This is also a notice that much of the things that happen on this Earth are not the will of our God in heaven. There is a promise that God will be the ultimate righter-of wrongs, but we are not at that point yet. However, we don’t stand idly by. We still have a part to play because this part of the prayer is a call to action, a permission slip for the Holy Spirit to work in us and with us to bring about justice mixed with mercy and grace. It is about opening ourselves to be used by God to share His love—God’s will for Earth and Heaven. To live in empathy and care focused on relieving the pain of others rather than building ourselves up.

Now we move away from the “who” of God to the “what” of God, our divine honey-do-list, the asking for things that dominates most of our prayers. If God is the giver of all good things, and we are told to ask, then let’s get to asking. It starts off with “Give us this day, our daily bread.” This is an acknowledgement of reality. We have basic needs. Food, shelter, medical care, warmth. Nothing is too simple or complex to take to God. Some of these we can take care of through the ins and outs of daily life. Some we can’t.

Just like one meal will not nourish you for the entirety of life, there will be things that we keep needing, things that need constant renewal. Physical health, mental health, money, companionship, and love are some of those needs. There will never be a time on this earth that we won’t be in need. This is not something to feel guilty about. It also helps us to remember that we are not alone in our wanting, and while we do have control over some things, there are other needs that are only filled by Divine intervention.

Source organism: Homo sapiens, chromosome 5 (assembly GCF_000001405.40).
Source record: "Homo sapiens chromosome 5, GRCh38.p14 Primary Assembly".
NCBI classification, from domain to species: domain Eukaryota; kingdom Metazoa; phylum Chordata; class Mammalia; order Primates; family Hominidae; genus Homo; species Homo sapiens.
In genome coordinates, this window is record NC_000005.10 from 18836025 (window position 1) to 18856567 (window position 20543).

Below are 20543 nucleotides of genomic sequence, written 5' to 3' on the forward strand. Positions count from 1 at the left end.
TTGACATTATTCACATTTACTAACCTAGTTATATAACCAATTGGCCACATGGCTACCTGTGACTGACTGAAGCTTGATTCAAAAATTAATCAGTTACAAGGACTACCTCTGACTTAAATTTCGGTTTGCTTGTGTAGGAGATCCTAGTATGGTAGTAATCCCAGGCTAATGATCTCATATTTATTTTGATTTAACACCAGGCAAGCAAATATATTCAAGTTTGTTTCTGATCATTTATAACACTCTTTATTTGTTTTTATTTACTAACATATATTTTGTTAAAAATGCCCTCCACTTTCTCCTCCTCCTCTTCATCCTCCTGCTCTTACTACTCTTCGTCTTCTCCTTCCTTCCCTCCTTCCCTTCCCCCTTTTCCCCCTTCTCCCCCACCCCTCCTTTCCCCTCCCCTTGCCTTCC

Speaking of Divine intervention, that is very much needed for the part where we ask God to “forgive us our debts as we forgive our debtors.” Now this isn’t specifically talking about student loans, but if God wants to take care of that for me, I’m here for it. This is the part that always messes me up when I say The Lord’s Prayer. Some versions say, “forgive us our trespasses as we forgive those who trespass against us.” I always panic on which one to use, but the meaning is the same. There is a need for us to be forgiven and a need to forgive others.

As long as we are breathing, we’ll mess up both intentionally and unintentionally. Forgiveness is hard, it can be a lifelong journey, one that we cannot do on our own. We need God to massage the rough edges and callouses in our souls. Let forgiveness be God’s work, not something we grit our teeth and force to happen. Another part of this is accepting God’s forgiveness. We don’t need to keep pulling up the past that God has buried for us. We are trespassing into Heaven’s domain when we believe that God’s forgiveness has an expiration date or isn’t genuine.

This is also not just about personal sins. We have a responsibility to each other, to all of humanity, not just those who think or believe like we do. We are invited to not just confess our own sins and shortcomings, but to name, acknowledge, and confess our communal and corporate sins. At the same time, confession isn’t enough. We are also called to the work of dismantling systems of oppression and separation.

Taking that call to action further, the prayer continues: “Lead us not into temptation, but deliver us from evil.” Lord, keep us from apathy, from caring more about ourselves than God and all of Creation. We are asking for protection from those darker parts of ourselves. We are reminded of the reality that our heart’s default setting is evil. Sin is hardwired into us—it doesn’t have to be intentional. Admitting it, accepting it, and asking God to intervene is part of our daily needs.

This brings us back to the beginning: knowing that God is God and that we are not. We trust that God will right the wrongs and bring vindication, that even when nothing makes sense, when suffering and death abound, when you are searching blindly for that glimmer of hope we remember that we are in it together, that we have been empowered to be able to hope for one another and hold each other up. This is faith: asking God to help us trust in the reality we do not see: “For thine is the kingdom, the power, and the glory forever. Amen.”

This article was inspired by the Encounter Adventist Bible curriculum unit 4.8 “Teach Us to Pray: The Lord’s Prayer.”

Kristy Hodson, MA, MDiv, is currently serving as a hospital chaplain at AdventHealth Ocala in Ocala, FL.

Image by Rubenhutabarat on UnSplash.